Posted by Curt on 22 April, 2005 at 7:26 pm. Be the first to comment!


Sir George over at The Anti-Idiotarian Rottweiler has responded to a post that KOS thinks is brillant. I loved this response so much I have to call your attention to it:

Kos thinks this is a brilliant analysis of the Iraq quaaaagmire. I’ve excerpted a few choice bits.

Now, the warbloggers, who are fuzzy on the details of the actual war, like to believe that we’re winning in Iraq. They’re about the only ones who do.

That’s right, we’re looooooosing. I’ll bet he, like so many moonbats, thinks the situation grows exponentially worse, as it has since ever since we invaded. I mean, we suffered 36 fatalities in March 2005, surely somehow exponentially larger than the 37 in May 2003. It’s just one of those really weird exponential increases where you multiply through by zero and subtract one.

Let’s take a look at the map of major convoy routes in Iraq.

Here he inserts a map of Iraq obviously based on images taken from NASA’s Galileo probe as it passed the asteroid belt. I’m not kidding. Go click the link.

Most days, large stretches of these highways are vunerable to attack. And notice something else: all roads lead to Baghdad. So if you wage a road denial campaign against the US military, every attack in Baghdad has a multiplier. Because it slows down the whole network.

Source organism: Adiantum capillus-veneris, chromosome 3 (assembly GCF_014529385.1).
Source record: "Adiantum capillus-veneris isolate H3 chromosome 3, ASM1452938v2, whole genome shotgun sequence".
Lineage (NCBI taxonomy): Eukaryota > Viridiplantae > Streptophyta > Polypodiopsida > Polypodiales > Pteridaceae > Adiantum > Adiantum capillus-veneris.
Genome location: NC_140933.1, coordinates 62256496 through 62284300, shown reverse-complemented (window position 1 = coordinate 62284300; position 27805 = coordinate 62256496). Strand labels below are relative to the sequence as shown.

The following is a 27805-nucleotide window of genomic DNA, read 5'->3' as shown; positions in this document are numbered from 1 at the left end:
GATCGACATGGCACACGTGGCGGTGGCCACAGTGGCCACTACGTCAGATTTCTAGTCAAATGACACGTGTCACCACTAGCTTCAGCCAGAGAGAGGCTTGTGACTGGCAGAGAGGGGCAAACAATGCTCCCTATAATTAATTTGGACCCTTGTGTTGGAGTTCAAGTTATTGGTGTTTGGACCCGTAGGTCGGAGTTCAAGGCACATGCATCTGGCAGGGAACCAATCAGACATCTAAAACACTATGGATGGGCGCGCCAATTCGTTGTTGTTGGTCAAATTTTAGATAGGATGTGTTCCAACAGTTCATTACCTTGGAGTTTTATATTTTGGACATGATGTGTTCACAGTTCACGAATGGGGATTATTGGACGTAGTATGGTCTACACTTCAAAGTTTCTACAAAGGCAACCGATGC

He follows this staggering revelation with other maps taken from the same space probe, along with some charts made by Mr. Magoo. As Col. Kurtz from Apocalypse Now would say, “? and then it hit me. It hit me like a diamond bullet; a diamond bullet right through the forehead. Roads are really long and impossible to protect from attack, even in Ohio and Washington DC. The North Vietnamese can never win the war because the Ho Chi Min trail is actually an unprotectable supply road!”

This isn’t news because Iraq is so dangerous that reporters cannot get out to cover the news, unless escorted by US troops.

Well he’s got that one half right. Reporters (other than the one’s who go out to cover the news) don’t go out to cover the news, because most of them write it at their desks without even bothering to check the facts on the ground. Our military asks them to come out, but they simply refuse. Just ask CNN and the BBC. I mean, the place is so dangerous that UN election monitors couldn’t even go in, even though 8 million people happily voted almost without incident.

And there is every reason to believe units just don’t report attacks which miss or don’t cause damage.

Yes, he actually thinks it’s standard military policy for units not to report unsuccessful attacks, I suppose to make sure that their commanders stay in the dark about the enemy’s current location and intent. In fact, I’ll bet he thinks we train our squads to keep mum about incoming fire until flying body parts threaten to damage the radio, probably because Halliburton got awarded a Duracell supply contract.

But what this shows is that the pace of combat is intense. One can conclude that US troops are under heavy combat daily and as a result, this pace of combat is wearing out men and equipment at a fairly high rate.

On the other hand, if the pace of combat wasn’t intense, like those idle times in WW-I when neither side was even scouting, we’d be losing a couple hundred dead a day. So simple math says things are a hundred-fold quieter than when all was quiet on the Western front. Then again, maybe we’re not dug in a couple hundred yards from millions of Westerners who know how to aim.

What people don’t want to do is put it together. You have declining enlistments, recruiters going AWOL, up to 5000 desertions, massive complaints about equipment and supply.

Desertion Rates